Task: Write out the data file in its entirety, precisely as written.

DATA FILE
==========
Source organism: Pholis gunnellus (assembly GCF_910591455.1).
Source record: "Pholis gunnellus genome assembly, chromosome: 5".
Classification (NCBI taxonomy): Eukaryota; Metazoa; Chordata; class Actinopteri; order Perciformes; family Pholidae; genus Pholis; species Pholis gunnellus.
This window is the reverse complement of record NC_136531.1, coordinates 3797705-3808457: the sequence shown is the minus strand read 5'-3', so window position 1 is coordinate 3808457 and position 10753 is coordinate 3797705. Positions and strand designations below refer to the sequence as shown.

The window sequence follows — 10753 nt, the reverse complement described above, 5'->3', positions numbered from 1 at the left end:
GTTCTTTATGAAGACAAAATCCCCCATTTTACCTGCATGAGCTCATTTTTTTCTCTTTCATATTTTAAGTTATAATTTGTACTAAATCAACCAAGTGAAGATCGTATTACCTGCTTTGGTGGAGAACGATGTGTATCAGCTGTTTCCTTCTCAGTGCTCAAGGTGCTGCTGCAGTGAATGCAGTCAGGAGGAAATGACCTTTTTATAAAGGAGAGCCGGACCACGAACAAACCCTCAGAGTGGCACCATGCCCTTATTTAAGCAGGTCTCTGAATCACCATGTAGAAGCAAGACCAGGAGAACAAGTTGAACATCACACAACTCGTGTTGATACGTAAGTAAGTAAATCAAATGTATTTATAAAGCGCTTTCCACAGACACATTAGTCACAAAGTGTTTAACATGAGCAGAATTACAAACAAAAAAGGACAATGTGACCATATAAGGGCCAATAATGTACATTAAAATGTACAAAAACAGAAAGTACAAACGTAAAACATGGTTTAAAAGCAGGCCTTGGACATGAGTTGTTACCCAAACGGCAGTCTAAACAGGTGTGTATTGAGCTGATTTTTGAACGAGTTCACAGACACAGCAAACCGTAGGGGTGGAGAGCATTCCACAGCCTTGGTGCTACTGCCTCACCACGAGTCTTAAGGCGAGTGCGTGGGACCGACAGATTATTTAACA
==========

Source organism: Pholis gunnellus (assembly GCF_910591455.1).
Source record: "Pholis gunnellus genome assembly, chromosome: 5".
Classification (NCBI taxonomy): Eukaryota; Metazoa; Chordata; class Actinopteri; order Perciformes; family Pholidae; genus Pholis; species Pholis gunnellus.
This window is the reverse complement of record NC_136531.1, coordinates 3797705-3808457: the sequence shown is the minus strand read 5'-3', so window position 1 is coordinate 3808457 and position 10753 is coordinate 3797705. Positions and strand designations below refer to the sequence as shown.

The window sequence follows — 10753 nt, the reverse complement described above, 5'->3', positions numbered from 1 at the left end:
GTTCTTTATGAAGACAAAATCCCCCATTTTACCTGCATGAGCTCATTTTTTTCTCTTTCATATTTTAAGTTATAATTTGTACTAAATCAACCAAGTGAAGATCGTATTACCTGCTTTGGTGGAGAACGATGTGTATCAGCTGTTTCCTTCTCAGTGCTCAAGGTGCTGCTGCAGTGAATGCAGTCAGGAGGAAATGACCTTTTTATAAAGGAGAGCCGGACCACGAACAAACCCTCAGAGTGGCACCATGCCCTTATTTAAGCAGGTCTCTGAATCACCATGTAGAAGCAAGACCAGGAGAACAAGTTGAACATCACACAACTCGTGTTGATACGTAAGTAAGTAAATCAAATGTATTTATAAAGCGCTTTCCACAGACACATTAGTCACAAAGTGTTTAACATGAGCAGAATTACAAACAAAAAAGGACAATGTGACCATATAAGGGCCAATAATGTACATTAAAATGTACAAAAACAGAAAGTACAAACGTAAAACATGGTTTAAAAGCAGGCCTTGGACATGAGTTGTTACCCAAACGGCAGTCTAAACAGGTGTGTATTGAGCTGATTTTTGAACGAGTTCACAGACACAGCAAACCGTAGGGGTGGAGAGCATTCCACAGCCTTGGTGCTACTGCCTCACCACGAGTCTTAAGGCGAGTGCGTGGGACCGACAGATTATTTAACA